boundaries her therapist newly single too — Reid Hepworth Prune Juice, Issue 37, July 2022
The Haiku Foundation reminds you that participation in our offerings assumes respectful and appropriate behavior from all parties. Please see our Code of Conduct policy.
Received after the deadline, Amoolya Kamalnath comments:
“A lyrical one word poem with alliteration and soft f and hard t sounds. Leaflight (leaf/light) is a noun defined as sunlight passing through tree leaves (during nightfall and sunrise) and the ambient effect produced by such light (https://www.urbandictionary.com/define.php?term=Leaflight). The word is derived from the Japanese word, “Komorebi”.
Komorebi (木漏れ日) roughly translates as “the scattered light that filters through when sunlight shines through trees”. It is made up of three “Kanji” or Chinese characters: “Ko” means tree or trees. “More” means: something that comes through, something that shines through or seeps through. “Bi” means: sun or sunlight. (https://thekomorebicollection.com/pages/komo-what)
Komorebi is especially noticeable when the sun is low, and mist or smoke can add to the effect. Claude Monet’s Garden Path and The Olive Tree Wood in the Moreno Garden are two paintings which capture the beauty of the interplay of light and shadow and this interplay can teach us that both are parts of the same coin and both the states will come to pass eventually. Also, light makes way through the shadows, similarly, opportunities do knock on the door and there is happiness interspersed with sadness (https://happiful.com/what-is-komorebi/).
Leaflight can be broken as lea/flight where lea which is an open area of grassy or arable land is juxtaposed with flight – something flying in the air above – large groups of birds or insects, aircraft.
Allan Burns has made substantial contributions to haiku. His short bio and selected poems are in the Foundation’s Haiku Registry . You may read his book Earthlings in the THF Library.
There’s a recent article, Experimentation with One-Word Haiku, by Pravat Kumar Padhy, Frogpond 45.3, 2022; offered by the HSA as free to read online.
Although this week’s “leaflight” is really two or more words blended into one, no discussion of one-word haiku can omit mention of Cor van den Heuvel’s groundbreaking “tundra” which remains controversial. I think that the word tundra, a single though not a simple image, is not, on its own, a haiku. However, when placed in the comparatively vast whiteness of the empty page that surrounds it…we have a juxtaposition. It works for me as a minimalist haiga. There’s substantial comment on it, including by Cor van den Heuvel himself, in the Pradhy article cited above. You will find many opinions on “tundra” online, including Michael Dylan Welch’s The Territory of Haiku.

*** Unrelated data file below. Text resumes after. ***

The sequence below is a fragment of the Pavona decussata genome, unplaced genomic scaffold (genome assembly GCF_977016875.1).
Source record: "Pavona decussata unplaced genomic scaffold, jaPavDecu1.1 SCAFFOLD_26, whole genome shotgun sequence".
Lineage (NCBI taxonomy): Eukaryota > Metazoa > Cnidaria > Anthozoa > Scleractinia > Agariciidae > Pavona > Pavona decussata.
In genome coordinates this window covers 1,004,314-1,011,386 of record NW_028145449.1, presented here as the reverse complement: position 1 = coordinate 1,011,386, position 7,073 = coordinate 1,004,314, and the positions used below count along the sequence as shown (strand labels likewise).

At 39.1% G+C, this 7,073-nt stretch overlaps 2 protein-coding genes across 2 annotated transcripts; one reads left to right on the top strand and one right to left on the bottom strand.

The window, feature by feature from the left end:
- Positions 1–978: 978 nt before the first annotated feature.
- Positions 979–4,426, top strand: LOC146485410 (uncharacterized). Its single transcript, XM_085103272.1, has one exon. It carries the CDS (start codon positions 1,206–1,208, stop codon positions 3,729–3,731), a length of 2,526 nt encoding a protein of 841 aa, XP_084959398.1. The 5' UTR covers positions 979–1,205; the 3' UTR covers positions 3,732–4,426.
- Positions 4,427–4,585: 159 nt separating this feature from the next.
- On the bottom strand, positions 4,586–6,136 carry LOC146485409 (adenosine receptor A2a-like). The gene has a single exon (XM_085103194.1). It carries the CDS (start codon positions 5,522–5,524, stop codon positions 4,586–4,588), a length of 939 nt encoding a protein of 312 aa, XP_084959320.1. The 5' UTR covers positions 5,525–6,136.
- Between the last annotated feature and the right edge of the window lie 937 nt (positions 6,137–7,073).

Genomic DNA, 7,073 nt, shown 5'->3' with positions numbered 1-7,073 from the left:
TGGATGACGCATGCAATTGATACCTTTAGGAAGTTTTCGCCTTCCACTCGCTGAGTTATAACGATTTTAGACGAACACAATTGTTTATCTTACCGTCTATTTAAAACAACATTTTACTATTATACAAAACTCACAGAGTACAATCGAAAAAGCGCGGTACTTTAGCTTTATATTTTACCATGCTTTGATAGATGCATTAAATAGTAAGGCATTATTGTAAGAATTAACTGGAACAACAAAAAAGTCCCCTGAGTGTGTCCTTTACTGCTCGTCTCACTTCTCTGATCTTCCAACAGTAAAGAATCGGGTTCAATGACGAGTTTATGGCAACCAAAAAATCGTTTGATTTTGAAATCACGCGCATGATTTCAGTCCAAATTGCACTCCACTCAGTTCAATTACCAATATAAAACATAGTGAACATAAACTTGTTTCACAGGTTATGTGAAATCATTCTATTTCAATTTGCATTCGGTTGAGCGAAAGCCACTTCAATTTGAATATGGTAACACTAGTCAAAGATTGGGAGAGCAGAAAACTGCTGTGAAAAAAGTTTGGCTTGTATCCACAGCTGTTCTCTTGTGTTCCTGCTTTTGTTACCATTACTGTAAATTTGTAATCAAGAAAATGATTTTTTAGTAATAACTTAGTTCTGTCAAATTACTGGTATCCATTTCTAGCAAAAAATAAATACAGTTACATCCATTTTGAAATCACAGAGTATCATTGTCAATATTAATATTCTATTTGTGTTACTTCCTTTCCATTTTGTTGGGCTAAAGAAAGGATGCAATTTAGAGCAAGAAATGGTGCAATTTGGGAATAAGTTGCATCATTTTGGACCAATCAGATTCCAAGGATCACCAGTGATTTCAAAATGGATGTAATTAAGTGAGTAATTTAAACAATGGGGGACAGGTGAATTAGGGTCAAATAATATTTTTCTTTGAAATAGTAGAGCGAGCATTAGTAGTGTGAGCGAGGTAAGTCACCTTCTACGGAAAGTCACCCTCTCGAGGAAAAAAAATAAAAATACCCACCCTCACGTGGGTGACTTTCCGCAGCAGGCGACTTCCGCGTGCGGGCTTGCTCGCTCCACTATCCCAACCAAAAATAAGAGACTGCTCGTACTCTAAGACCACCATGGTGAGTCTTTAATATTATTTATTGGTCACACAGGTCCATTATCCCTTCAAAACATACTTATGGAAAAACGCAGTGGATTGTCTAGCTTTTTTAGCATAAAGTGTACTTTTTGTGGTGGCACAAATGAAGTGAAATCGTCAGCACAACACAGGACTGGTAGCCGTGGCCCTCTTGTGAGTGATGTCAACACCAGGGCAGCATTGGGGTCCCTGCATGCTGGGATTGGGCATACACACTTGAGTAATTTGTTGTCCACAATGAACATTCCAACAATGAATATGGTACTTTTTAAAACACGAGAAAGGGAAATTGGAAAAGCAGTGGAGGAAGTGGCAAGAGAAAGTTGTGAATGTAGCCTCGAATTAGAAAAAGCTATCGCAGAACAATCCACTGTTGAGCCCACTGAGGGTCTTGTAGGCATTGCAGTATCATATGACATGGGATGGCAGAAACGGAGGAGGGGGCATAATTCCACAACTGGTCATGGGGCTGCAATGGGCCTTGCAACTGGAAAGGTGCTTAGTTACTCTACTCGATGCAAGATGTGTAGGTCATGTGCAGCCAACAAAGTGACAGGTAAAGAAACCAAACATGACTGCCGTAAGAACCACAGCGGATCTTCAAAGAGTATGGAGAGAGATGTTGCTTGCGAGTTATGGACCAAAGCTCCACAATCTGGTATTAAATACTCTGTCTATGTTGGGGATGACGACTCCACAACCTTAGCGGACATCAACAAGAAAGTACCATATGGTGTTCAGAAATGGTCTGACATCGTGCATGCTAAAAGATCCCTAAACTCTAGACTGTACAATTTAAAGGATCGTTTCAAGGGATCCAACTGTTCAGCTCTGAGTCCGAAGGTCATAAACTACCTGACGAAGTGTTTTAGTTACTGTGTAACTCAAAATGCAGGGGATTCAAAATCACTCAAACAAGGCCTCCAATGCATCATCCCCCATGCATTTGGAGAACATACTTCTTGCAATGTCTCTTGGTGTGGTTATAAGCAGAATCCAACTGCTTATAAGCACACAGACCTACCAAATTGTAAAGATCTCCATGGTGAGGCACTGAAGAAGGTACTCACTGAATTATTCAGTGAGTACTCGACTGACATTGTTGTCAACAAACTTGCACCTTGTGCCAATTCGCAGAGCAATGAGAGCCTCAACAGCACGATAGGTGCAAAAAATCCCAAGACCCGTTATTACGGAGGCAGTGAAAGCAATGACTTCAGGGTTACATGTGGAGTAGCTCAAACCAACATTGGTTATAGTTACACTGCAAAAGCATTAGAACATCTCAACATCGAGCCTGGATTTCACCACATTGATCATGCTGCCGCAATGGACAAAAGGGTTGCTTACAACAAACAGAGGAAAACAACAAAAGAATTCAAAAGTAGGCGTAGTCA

This Post Has 25 Comments
Thanks, Lorin! 🙂
leaflight brought to my mind too the ‘sunlight filtering through tree leaves’ image the moment I read it. The morning sunlight used to filter through the leaves (including the tender golden-brown ones) of our neighbour’s wood apple or bael tree (Aegle marmelos), which I got to visualise daily for a period of time – the most magical moment of the morning for me those days.
Thank you, Keith, for mentioning my essay on One-word haiku featured in Frogpond, 45.3, 2022. The spirit of poetry in its minimalistic exploration continues to excel with innovation. I experimented with writing single-word haiku envelope haibun, ‘Beyond Horizon’ using single-word haiku (Drifting Sands Haibun, issue 13, 2022, edited by Adelaide B Shaw). Scientifically no entity stands on its own. Everything functions with respect to others, and what we literary name as juxtaposition (assimilation or contrast), from electrons, protons, and neutrons to DNA structure and to the galaxy. In the one-word poem, ‘tundra’ by Cor van den Heuval and ‘shark’ by Alexis Rotella, Jim Kacian says, “In both of these examples, a single word is arrayed against the solid whiteness of a whole page. Both depend upon context (or lack of context) for their impact, and so are more visual than one-line in function.”
Even a dust particle, with reference to space, retains the law of physics. A dot of light in the tunnel reveals its presence due to the art of juxtaposition of the background. The uniqueness of ‘One-word haiku’ with some distinct reference epitomizes poetic spell and posits sublime depth (yugen). I feel an image for juxtaposition is needed for One-word haiku to excel the single-word effectively and create literary spirit in the minds of the readers.
My apologies for a typo I did not see at the end of my commentary.
The sentence should read as:
“… jolts the reader into a kind OF willingness …”
I have dropped the “of” in the text.
Sorry about this.
Thanks, Sushama: I have made the amendment.